Advertisement

Human astrovirus infection associated with encephalitis in an immunocompetent child: a case report

  • Georgia Koukou
  • Sandra Niendorf
  • Britt Hornei
  • Jan-U Schlump
  • Andreas C. JenkeEmail author
  • Sonja Jacobsen
Open Access
Case report

Abstract

Background

Until today, classic human astroviruses have not been associated with central nervous system infections in immunocompetent patients.

Case presentation

A 16-month-old Caucasian girl presented with repetitive generalized seizures with a 4-day history of watery diarrhea, which had already gradually improved. Initially, the prolonged seizures ceased after systemic midazolam treatment and were thought to be fever associated. However, her mental status remained altered, and after seizure recurrence, she was transferred to our pediatric intensive care unit. Seizure control was achieved by a combination of high-dose levetiracetam and phenobarbital, but she remained unconscious. An electroencephalogram at this time revealed generalized high voltage theta activity. All laboratory analyses, including extended blood and cerebrospinal fluid analyses, and a brain magnetic resonance imaging were normal.

On day 4, the child gradually became conscious, but was very agitated and not able to walk. Since an electroencephalogram at this time still revealed generalized high voltage theta activity, although she had not received sedative medications for 72 hours, she was diagnosed as having encephalopathy. At that time, results of diagnostic testing of the stool sample were positive for classic astrovirus infection, and we decided to analyze the initially obtained cerebrospinal fluid for astrovirus as well. Cerebrospinal fluid was also found positive for human astrovirus. Sequencing analysis revealed a classic astrovirus genotype 1 with exactly the same nucleotide sequence as in the feces. Clinically, the child gradually improved and was discharged on day 9.

Conclusions

Whereas the new human astrovirus subtypes have been recently associated with central nervous system infection, this is the first case of encephalitis in an immunocompetent child due to classic human astrovirus. Considering that classic human astroviruses are the third most common etiological agents of viral gastroenteritis in children, we believe that human astroviruses as causative agents for central nervous system infections should be considered more often, especially in children and infants with preceding gastroenteritis.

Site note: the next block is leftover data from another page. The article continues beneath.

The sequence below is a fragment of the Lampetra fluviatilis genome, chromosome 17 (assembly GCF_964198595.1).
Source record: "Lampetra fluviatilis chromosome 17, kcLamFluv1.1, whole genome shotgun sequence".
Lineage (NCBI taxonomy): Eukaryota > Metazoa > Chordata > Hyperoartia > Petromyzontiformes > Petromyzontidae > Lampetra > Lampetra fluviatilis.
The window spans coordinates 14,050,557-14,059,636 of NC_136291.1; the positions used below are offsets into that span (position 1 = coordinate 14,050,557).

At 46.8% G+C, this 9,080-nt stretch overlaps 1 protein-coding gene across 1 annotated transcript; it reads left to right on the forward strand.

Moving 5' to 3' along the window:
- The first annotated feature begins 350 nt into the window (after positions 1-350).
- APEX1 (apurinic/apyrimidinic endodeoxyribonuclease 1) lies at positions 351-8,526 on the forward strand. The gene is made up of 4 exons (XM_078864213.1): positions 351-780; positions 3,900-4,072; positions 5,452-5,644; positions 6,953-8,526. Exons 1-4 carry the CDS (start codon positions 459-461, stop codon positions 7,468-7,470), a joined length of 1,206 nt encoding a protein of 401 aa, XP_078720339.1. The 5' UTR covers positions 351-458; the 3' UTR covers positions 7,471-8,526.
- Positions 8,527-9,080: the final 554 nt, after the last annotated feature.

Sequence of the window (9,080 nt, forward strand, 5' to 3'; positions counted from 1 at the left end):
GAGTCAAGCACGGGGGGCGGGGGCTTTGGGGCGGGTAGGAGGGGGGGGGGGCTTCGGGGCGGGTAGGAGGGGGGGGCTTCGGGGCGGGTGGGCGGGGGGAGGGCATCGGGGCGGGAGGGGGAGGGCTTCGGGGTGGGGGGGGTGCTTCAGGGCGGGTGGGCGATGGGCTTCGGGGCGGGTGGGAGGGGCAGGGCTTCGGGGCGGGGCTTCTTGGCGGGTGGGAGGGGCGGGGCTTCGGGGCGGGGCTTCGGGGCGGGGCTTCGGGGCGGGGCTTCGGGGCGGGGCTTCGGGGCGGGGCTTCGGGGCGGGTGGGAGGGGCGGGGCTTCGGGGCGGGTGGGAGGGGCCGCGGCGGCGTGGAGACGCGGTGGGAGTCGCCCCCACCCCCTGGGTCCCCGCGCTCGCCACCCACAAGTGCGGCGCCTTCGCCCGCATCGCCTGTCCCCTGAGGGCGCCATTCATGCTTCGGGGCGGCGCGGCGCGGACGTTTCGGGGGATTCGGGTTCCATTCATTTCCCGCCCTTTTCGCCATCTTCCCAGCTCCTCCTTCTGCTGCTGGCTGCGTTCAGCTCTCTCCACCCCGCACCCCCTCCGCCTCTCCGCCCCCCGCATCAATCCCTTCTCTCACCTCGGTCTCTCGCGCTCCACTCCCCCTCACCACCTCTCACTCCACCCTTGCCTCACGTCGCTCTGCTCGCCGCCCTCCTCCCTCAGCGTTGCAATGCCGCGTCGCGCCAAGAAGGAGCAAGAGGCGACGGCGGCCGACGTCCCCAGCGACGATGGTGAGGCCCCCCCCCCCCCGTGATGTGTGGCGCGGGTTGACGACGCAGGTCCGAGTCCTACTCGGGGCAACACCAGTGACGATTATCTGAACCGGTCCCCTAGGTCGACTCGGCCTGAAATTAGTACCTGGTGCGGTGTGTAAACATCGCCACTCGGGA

Keywords

Classic human astroviruses CNS infections Encephalitis Immunocompetent Gastroenteritis 

Abbreviations

CNS

Central nervous system

CSF

Cerebrospinal fluid

HAstV

Human astrovirus

HSV-1

Herpes simplex virus type 1

HSV-2

Herpes simplex virus type 2

IgG

Immunoglobulin G

IgM

Immunoglobulin M

IVIG

Intravenous immunoglobulin

MLB

Melbourne

MRI

Magnetic resonance imaging

NGS

Next-generation sequencing

SCID

Severe combined immunodeficiency

VA/HMO

Virginia/Human-Mink-Ovine-like

Background

Human astroviruses (HAstVs) were first identified in 1975 in stool samples from children with diarrhea. Until recently, the gastrointestinal tract had been considered the main site of infection with particularly severe acute gastroenteritis in children. Recently, highly divergent strains of astroviruses named Melbourne (MLB) and Virginia/Human-Mink-Ovine-like (VA/HMO) were discovered, which are phylogenetically markedly distant from the classic HAstV. These novel HAstVs have been identified as the cause of central nervous infections such as meningitis and encephalitis, especially in immunocompromised children with gastrointestinal symptoms. To date, only one case has been described in which the classic HAstV genotype four has been associated with central nervous system (CNS) infections in a hospitalized infant with severe combined immunodeficiency (SCID) in Switzerland [1].

Case presentation